Minding the Gap: Improving outcomes for young people transitioning to adulthood in the London borough of Camden

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Adolescence is a critical developmental stage associated with neurodevelopmental changes, a move towards greater independence and a range of important life choices in education, relationships, career, housing and finances. These potential stressors can contribute to the development of mental health difficulties, and attendant negative social and economic consequences. During the transition into adulthood, young people can find it difficult to navigate the move from CAMH (child and adolescent mental health) services which have previously engaged and supported them, to an unfamiliar territory of adult services. In the course of this, some young people are not able to ‘mind the gap’ and fall out of services. There are good services in Camden for young people aged 16-24, but they are fragmented, not primarily centered on young people and tend not to reach out to difficult to engage young people. Minding the Gap was commissioned in the autumn of 2014 with and aimed to improve the outcomes for this group. Its objectives are: to improve the integration of mental health, physical health, youth support and social care services; to deliver client-friendly services; to improve early intervention and prevention; to decrease the number of clients who disengage, and to create a more straightforward access referral pathway. The two-fold approach involves firstly the age alignment of services within Camden, driven largely by a team of ‘Transition Champions’ and secondly, the development of an integrated community youth base in the heart of Camden to bring together mental health, substance misuse, sexual health, advice on employment, training and housing and other support services under one roof. Young people have been consulted and involved at every stage of design and implementation. In this poster, we describe the implementation and outcomes of the project thus far in more detail.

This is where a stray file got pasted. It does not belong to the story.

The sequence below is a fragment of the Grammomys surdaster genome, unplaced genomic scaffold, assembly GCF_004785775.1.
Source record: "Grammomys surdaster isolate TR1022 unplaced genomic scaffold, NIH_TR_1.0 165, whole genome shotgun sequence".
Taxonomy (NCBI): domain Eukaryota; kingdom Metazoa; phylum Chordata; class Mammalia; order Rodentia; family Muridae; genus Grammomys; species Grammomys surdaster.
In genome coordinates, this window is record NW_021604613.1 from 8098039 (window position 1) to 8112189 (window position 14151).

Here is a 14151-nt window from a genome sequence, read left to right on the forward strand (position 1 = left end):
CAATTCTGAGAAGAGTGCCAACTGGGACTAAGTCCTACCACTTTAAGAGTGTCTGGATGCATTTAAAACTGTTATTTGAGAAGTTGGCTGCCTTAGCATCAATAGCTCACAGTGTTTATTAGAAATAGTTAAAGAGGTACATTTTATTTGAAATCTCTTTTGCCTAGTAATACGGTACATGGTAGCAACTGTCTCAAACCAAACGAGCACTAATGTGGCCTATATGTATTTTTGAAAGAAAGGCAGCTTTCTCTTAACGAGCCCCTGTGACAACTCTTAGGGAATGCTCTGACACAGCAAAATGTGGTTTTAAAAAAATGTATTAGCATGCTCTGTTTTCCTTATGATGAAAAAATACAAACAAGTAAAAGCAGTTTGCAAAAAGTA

Poster First Author: 
Amit Bhaduri
Conference Presented At: 
IAYMH 2015
Poster Date: 
October, 2015
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